PLANS are being made to host two grands prix at Silverstone this year in order to make up for races cancelled due to the coronavirus pandemic.
Organisers of the British GP said that they have been in talks to host either two races on the same weekend, or for it to be a double header — where two races take place on consecutive weekends.
Formula One is hoping to host 19 races this season in a heavily condensed and amended calendar. The August break has been foregone in order to squeeze in more races. If 19 races were to take place, that would be only three less than the 22 planned before the Covid-19 crisis took hold.
“We have been in regular contact with [F1], and have been asked could we hold a race or two and could they be behind closed doors,” Stuart Pringle, the circuit’s Managing Director, told The Guardian. “The answer is absolutely, we are open to looking into anything and everything.”
Whichever format is decided on, it is almost certain that the race would take place behind closed doors, without spectators, due to government guidelines on large gatherings and social distancing. Silverstone has said it will make a final decision regarding whether to let an audience attend at the end of April.
Last Thursday, Foreign Secretary Dominic Raab, who is deputising for Prime Minister Boris Johnson while he fully recovers from contracting Covid-19 himself, announced a three-week extension to the lockdown. “If we rush to relax the measures that we have in place we would risk wasting all the sacrifices and all the progress that has been made,” he said.
The government is now under pressure to publish plans for an exit from the lockdown. Plans voiced include letting younger people who do not live with parents out first, as well as an app that would alert the user if they came into contact with someone infected with the virus.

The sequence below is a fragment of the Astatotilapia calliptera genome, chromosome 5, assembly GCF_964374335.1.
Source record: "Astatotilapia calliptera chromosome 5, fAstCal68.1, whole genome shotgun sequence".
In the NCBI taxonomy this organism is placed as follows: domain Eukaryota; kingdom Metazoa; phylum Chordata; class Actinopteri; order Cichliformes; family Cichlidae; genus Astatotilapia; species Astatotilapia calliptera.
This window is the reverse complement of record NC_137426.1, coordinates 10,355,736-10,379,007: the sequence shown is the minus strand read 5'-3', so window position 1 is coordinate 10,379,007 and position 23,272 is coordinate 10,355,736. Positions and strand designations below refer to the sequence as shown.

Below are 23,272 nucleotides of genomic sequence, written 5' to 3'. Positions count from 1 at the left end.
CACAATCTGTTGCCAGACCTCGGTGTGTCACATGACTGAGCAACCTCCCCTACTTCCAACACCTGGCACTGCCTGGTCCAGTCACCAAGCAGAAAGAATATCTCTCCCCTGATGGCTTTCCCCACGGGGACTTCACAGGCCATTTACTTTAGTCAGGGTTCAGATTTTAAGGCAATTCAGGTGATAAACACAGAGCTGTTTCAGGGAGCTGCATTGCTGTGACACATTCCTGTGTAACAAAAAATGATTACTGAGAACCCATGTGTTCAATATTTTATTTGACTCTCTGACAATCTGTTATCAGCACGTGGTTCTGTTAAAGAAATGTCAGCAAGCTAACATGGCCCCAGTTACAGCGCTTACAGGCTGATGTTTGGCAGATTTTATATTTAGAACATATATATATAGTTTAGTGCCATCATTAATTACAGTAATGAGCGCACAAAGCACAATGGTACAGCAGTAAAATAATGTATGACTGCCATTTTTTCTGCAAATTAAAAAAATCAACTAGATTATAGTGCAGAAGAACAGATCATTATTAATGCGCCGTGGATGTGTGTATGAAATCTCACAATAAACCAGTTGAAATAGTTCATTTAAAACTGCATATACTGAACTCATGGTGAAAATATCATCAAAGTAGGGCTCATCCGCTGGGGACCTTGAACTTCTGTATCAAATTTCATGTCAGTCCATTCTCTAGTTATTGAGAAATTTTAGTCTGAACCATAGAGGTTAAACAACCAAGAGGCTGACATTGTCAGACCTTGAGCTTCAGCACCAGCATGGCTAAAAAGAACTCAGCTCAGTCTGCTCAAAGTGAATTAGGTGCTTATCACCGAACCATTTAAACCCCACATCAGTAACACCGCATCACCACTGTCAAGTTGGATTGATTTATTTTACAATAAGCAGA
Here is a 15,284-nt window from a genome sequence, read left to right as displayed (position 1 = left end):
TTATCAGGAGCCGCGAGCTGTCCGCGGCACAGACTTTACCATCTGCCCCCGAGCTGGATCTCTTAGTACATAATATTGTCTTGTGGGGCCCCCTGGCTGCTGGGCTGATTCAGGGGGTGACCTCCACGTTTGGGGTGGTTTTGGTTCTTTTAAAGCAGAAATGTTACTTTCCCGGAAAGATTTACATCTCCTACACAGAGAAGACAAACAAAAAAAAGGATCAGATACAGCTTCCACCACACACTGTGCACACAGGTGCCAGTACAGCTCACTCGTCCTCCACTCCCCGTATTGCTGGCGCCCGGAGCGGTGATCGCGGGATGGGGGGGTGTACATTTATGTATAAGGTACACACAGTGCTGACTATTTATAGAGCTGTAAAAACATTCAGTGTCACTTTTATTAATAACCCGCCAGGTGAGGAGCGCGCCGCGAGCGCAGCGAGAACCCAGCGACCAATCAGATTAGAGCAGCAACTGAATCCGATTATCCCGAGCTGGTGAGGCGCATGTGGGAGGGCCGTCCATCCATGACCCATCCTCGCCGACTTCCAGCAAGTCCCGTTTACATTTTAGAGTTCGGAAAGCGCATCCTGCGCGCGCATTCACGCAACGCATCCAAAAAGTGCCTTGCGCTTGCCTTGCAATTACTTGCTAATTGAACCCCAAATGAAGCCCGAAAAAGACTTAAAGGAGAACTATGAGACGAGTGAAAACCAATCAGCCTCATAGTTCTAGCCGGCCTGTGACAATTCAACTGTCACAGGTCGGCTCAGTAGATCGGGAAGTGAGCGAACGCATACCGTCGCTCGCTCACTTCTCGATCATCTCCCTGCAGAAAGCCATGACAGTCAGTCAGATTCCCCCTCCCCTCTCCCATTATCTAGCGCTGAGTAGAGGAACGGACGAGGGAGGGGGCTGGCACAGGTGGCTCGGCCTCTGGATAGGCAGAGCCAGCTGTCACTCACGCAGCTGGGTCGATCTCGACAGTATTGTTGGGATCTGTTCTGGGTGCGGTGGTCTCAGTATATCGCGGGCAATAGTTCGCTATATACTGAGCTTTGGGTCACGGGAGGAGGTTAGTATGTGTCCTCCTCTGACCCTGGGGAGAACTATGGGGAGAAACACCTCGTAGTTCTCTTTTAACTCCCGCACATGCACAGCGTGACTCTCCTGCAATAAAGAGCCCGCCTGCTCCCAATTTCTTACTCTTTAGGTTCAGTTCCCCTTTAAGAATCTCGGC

Even if the government eases the lockdown to the point that the British Grand Prix could go ahead with spectators, the organisers may still decide to host the event behind closed doors in the name of public health.
The French Grand Prix is supposed to open the amended season. However, the race at Circuit Paul Ricard, currently slated for June 28, is expected to become the 10th race to be postponed or cancelled this year. This would make the Austrian Grand Prix on July 5 the first race of the season, two weeks before the British Grand Prix on July 19.
The talks with Silverstone are part of a larger attempt by F1 to completely overhaul the race calendar. As well as racing in August, the FIA has announced that the season will likely continue after the planned end date of November 29. At least eight races have to take place in order for the season to be classed as a world championship.
McLaren boss Zak Brown revealed that he thinks as many as four teams could disappear from the grid if F1 doesn’t collectively make the right decisions during the lockdown period.
Claire Williams, deputy team principal of the Williams F1 team and daughter of F1 legend Sir Frank Williams, told Sky Sports that “going racing is actually critical this year” for the struggling independent team. However, Red Bull Racing team principal Christian Horner told The Guardian he believes F1’s owners would step in to prevent any team going under.
During the pause on real racing, virtual F1 races are being held using the official F1 game as a platform. Ferrari wunderkind Charles Leclerc has won the last two races, last night thrilling fans with a racelong battle with Red Bull driver Alex Albon at the virtual Chinese GP.